It was my way of being the sweet and considerate husband I have always endeavored to be to my sweet bride of 38 years. Terri’s car needed gas and I had a little extra time so I jumped into her sporty Malibu and headed to the little town of Lucasville a few miles away only to realize a minute or two into the trip, I should have brought my sunglasses. It was no time until a quick search of the console produced not one, but three pairs of glasses. The only problem was, they were, let’s say, feminine looking! Driving while selecting the more masculine of the three I proceeded, now fully prepared for the morning sunshine to complete my task.
Finally arriving at the gas station, I jumped out and began to fill the tank and clean the windshield which made me completely oblivious to the two bikers who were standing by their bikes just to my left. When I looked up and gave them the obligatory smile and nod followed by the “How you fellas doing today?” I received a noticeably less than enthusiastic response. That’s funny, I thought. Then, catching my reflection in the driver side window of my wife’s car, I saw not only the basis of their lackluster response, I saw what was really funny… it was me in my wife’s sunglasses!
The tank was full and my mission accomplished. Leaving a couple of tough looking bikers riding the roads of southern Ohio wondering who that guy was wearing their grandmother’s sunglasses! Sometimes you just have to laugh at yourself! My wife, by the way, thought the entire episode was hilarious—so did I. It’s one thing to take what we do seriously, and we should. It’s also helpful I believe, not take ourselves too seriously. I have always admired those who have the capacity to laugh at themselves. Baseball great Tony La Russa once said, “The toughest thing for me as a young manager is that a lot of my players saw me play. They know how bad I was.” Oh, the joys of a proper perspective of oneself.
This was an incredibly important lesson I learned not only in my years in retail management, but in 22 years of Pastoral ministry as well. If I was able to laugh at myself, and there was always plenty of comedic material available in my life to choose from, then I could better communicate and relate to those I was called to lead and serve. It made me more transparent and easily approachable, especially to those that I hadn’t met personally.
Often it’s not what we do, but how we handle what we face in life that most clearly defines who we are. “If you can laugh at yourself, you are going to be fine. If you allow others to laugh with you, you will be great” said German Pastor Martin Niemoller. And if anyone faced life in a season of great difficulty it was this great church leader who stood up to the Nazi regime of the 1930s.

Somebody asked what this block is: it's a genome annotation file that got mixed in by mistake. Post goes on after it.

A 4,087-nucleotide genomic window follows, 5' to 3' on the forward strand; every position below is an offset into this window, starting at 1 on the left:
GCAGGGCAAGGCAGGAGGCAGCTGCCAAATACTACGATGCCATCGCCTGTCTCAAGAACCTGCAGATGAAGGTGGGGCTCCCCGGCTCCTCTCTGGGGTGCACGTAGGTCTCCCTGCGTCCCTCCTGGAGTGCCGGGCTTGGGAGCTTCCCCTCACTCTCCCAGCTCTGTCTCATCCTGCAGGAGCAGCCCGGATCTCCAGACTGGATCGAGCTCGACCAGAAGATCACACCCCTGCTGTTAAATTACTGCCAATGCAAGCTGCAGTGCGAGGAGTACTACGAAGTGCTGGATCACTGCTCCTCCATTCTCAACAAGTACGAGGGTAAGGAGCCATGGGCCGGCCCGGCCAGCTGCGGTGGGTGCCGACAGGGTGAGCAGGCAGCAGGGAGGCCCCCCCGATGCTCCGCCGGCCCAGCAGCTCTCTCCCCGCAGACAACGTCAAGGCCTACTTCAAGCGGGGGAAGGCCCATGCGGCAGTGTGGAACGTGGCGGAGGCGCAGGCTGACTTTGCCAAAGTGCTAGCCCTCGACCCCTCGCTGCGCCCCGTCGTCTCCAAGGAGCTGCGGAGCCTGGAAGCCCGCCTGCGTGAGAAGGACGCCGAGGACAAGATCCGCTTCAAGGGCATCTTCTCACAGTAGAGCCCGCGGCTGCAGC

Max Lucado, in his book Cure for the Common Life writes, “We often suffer from poor I-sight. Not eyesight, a matter of distorted vision that lenses can correct, but I-sight. Poor I-sight blurs your view, not of the world, but of yourself. Some see self too highly.” How do you see yourself? How do others see you? More importantly, how does God see you? It would perhaps be spiritually healthy to examine our lives in light of these three spectators.
First, there are the people around us. Cicero said, “To disregard what the world thinks of us is not only arrogant but utterly shameless.” We are not ruled by opinion, nor do we acquiesce to the thoughts of others. We stand on truth; we stand on God’s word. However, we must have a good and honorable standing in our field of service that we may be the influence God has designed us to be.
Furthermore, how do we view ourselves? The Apostle Paul wrote, “For if a man think himself to be something, when he is nothing, he deceived himself” It was John Riskin who said, “I believe the first test of a truly great man is his humility. I do not mean by humility, doubt of his own power, or hesitation in speaking his opinion. But really great men have a … feeling that the greatness is not in them but through them; that they could not do or be anything else than God made them.”
Then finally, what does God see in us? At times, we may deceive others and even deceive ourselves, but we can never deceive God. Oliver Cromwell ruled England between 1649 and 1658. He had a large wart on his face. One day when he was having his portrait painted, he said to the artist, “Paint me just as I am, wart and all!” Friend God sees us warts and all! Are you looking good… at yourself?
Tim Throckmorton is the former executive pastor for Plymouth Heights Church of the Nazarene in Franklin Furnace, Ohio, and Portsmouth First Church of the Nazarene. He is currently senior pastor at Crossroads Church in Circleville, Ohio.